Cutting calories by 30% slows the aging process
The march of old age is unstoppable, but a new study has revealed that the secret to a long life lies in the ultra low calorie diet.
An international team has found that substantially cutting calories — by as much as 30 per cent — from a normal diet could slow the ageing process and thereby increase life expectancy.
In fact, researchers have found that reducing calories just above malnutrition levels can reduce risks of developing heart disease or cancer by almost half and increase lifetimes by nearly a third.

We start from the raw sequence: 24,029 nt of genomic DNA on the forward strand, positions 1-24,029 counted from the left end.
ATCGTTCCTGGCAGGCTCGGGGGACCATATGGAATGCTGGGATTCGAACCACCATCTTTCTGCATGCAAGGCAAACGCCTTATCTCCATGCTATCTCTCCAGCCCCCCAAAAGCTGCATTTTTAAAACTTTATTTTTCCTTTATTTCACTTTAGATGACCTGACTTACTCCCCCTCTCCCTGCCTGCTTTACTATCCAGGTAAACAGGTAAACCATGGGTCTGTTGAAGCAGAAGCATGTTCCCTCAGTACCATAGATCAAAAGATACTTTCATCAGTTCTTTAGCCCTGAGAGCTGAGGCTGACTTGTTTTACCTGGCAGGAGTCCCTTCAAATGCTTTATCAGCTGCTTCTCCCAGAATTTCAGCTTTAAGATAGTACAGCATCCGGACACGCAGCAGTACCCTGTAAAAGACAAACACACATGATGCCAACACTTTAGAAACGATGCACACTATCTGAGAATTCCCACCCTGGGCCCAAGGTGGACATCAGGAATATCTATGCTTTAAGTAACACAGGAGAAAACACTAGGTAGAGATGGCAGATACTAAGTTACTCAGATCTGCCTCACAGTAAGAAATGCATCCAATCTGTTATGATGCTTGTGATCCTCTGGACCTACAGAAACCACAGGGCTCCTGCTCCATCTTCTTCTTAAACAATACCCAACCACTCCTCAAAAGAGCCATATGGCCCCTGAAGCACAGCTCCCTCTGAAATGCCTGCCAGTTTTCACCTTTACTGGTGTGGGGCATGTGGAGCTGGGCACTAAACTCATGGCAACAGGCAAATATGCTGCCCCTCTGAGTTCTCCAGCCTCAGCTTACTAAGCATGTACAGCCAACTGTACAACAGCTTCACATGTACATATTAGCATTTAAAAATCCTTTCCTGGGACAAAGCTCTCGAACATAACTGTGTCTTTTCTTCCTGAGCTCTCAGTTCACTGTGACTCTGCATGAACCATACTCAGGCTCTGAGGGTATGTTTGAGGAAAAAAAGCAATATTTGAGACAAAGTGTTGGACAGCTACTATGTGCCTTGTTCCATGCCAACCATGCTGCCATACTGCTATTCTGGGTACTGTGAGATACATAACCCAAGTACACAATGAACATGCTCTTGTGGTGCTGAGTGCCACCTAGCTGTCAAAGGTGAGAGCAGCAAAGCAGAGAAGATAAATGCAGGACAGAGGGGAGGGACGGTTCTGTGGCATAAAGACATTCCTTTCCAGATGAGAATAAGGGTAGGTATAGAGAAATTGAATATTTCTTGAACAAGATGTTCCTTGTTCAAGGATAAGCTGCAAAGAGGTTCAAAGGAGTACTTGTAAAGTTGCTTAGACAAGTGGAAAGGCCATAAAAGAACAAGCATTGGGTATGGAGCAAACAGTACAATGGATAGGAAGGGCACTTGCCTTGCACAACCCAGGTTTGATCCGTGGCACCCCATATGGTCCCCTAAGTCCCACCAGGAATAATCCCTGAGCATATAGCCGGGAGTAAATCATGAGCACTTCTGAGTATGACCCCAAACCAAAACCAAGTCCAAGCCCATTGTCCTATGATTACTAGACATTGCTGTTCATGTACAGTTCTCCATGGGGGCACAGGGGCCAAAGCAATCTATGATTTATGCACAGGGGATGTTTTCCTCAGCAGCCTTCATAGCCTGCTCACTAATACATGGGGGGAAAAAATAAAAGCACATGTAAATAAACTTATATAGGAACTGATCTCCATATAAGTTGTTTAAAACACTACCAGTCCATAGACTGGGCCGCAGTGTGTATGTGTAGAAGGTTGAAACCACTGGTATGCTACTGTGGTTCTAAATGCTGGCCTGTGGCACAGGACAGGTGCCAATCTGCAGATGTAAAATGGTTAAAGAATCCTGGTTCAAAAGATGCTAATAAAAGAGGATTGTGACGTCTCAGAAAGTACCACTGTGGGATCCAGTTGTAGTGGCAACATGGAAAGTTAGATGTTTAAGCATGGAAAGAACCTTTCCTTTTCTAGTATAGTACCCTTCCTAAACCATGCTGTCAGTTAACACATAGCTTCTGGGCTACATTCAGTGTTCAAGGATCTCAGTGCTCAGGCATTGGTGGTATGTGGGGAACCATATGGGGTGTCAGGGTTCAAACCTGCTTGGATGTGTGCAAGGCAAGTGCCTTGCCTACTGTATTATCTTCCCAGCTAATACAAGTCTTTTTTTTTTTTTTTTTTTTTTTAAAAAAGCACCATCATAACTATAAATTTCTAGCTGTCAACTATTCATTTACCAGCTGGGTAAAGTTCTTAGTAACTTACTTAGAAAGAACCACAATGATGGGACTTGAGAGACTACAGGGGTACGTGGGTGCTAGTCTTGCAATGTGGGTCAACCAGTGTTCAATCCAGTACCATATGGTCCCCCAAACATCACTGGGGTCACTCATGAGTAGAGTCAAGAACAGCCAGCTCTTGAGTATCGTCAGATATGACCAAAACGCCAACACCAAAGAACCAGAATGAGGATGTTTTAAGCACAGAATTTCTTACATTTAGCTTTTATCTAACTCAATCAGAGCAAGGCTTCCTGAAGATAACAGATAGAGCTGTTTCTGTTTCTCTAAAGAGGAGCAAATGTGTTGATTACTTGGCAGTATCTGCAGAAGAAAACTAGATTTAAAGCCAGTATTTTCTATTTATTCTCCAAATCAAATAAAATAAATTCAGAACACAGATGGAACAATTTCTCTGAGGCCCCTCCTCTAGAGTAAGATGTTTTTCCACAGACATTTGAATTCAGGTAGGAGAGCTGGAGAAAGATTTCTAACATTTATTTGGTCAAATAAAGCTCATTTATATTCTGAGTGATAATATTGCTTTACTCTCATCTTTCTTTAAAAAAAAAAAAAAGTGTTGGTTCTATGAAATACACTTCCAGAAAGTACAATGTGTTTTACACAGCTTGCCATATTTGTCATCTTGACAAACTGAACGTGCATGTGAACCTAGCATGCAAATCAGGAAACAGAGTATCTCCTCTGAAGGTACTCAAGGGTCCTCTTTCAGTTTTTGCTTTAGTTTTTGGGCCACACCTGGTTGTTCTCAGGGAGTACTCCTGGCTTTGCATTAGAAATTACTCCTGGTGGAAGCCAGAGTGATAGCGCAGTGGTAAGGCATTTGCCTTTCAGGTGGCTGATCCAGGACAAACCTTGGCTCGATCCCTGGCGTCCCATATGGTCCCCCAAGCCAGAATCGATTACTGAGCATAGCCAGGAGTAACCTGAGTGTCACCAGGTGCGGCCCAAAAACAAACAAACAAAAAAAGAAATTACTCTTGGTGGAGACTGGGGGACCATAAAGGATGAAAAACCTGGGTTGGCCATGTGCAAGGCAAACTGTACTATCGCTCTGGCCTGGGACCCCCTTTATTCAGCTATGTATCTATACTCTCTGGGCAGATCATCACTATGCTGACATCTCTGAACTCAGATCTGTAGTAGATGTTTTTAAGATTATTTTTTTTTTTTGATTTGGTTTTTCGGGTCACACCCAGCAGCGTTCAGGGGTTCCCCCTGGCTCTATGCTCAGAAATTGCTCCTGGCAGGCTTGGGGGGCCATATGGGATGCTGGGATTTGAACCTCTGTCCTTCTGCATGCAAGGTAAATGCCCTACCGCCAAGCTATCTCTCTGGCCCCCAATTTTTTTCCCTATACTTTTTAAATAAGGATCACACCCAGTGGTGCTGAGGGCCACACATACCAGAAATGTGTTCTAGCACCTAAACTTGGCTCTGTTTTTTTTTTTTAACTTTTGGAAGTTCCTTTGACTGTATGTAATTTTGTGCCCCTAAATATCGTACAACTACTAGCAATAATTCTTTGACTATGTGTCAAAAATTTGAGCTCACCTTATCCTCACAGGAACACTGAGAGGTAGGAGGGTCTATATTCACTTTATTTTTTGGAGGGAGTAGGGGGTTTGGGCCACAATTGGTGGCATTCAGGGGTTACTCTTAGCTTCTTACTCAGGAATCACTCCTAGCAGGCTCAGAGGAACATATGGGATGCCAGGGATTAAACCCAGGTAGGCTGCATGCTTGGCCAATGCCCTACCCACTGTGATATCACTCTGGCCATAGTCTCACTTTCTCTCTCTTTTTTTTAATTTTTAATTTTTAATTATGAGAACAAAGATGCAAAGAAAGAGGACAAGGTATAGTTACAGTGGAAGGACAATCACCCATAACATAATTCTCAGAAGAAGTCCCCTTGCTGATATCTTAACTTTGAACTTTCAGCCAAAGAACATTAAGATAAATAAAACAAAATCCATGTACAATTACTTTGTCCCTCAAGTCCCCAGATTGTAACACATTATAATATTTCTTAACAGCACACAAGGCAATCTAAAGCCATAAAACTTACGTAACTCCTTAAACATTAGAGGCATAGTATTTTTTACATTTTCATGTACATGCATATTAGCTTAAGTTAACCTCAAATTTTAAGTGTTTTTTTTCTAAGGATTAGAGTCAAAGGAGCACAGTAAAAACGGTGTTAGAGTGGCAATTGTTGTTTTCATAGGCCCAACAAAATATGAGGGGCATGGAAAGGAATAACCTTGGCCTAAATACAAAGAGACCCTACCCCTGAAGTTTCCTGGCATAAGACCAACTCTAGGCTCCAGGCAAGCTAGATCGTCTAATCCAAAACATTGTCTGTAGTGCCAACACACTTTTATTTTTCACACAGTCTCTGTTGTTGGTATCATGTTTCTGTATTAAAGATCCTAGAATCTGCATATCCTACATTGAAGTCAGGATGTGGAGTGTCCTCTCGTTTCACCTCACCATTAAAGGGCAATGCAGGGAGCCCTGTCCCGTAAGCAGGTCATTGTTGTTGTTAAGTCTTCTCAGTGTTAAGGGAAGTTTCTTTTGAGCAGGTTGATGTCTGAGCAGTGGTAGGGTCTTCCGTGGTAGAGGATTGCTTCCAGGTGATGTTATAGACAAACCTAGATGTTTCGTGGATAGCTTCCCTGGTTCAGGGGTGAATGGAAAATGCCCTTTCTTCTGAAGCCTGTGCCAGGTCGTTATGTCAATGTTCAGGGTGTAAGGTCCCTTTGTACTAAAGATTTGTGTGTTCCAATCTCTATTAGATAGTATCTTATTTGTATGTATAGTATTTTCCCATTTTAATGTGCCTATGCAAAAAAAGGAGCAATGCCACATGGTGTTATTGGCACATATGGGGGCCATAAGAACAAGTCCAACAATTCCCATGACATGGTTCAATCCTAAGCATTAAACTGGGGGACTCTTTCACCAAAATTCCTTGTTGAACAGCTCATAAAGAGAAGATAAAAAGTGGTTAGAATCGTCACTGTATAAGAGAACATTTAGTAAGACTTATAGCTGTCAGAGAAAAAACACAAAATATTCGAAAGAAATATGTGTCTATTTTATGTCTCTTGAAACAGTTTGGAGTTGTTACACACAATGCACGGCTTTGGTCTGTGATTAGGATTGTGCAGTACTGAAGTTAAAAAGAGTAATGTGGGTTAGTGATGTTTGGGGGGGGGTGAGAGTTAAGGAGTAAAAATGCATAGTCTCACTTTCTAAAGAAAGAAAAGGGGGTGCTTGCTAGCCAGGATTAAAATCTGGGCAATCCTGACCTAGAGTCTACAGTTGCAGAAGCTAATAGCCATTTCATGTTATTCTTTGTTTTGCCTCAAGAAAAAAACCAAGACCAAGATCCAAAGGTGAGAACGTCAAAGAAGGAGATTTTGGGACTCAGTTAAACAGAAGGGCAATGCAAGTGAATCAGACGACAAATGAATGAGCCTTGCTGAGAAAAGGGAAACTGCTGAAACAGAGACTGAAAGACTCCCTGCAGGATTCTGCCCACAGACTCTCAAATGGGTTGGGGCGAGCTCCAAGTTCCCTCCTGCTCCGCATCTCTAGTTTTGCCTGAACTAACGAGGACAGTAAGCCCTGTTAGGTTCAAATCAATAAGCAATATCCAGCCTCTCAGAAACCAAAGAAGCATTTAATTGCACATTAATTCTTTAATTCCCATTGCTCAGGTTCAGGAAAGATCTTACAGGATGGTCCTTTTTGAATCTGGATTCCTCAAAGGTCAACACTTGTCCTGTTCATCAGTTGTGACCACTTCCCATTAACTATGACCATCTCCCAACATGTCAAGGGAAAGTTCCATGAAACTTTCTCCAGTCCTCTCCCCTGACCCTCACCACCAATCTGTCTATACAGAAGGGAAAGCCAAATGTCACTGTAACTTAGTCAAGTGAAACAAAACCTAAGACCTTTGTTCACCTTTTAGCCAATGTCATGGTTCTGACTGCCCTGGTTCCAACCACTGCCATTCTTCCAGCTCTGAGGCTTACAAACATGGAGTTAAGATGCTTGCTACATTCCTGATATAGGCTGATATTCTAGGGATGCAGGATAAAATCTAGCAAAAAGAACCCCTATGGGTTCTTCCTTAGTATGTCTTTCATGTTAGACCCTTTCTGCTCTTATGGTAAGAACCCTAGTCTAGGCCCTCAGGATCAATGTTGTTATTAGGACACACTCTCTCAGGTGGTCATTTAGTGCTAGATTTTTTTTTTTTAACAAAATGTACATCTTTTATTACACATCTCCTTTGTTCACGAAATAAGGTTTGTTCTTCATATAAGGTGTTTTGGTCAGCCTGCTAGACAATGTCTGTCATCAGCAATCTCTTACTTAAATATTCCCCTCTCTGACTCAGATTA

For the study, the team followed 76 rhesus macaques, half of which consumed 30 per cent fewer calories, over 20 years beginning around adulthood. They found that 37 per cent of the animals on the restricted diet are still alive today, compared to just 13 per cent of monkeys who ate a normal diet.
“It suggests to me that the fundamental biology of caloric restriction being studied in mice, flies, and worms seems to apply nicely to primates,” team leader Richard Weindruch of University of Wisconsin in Madison said.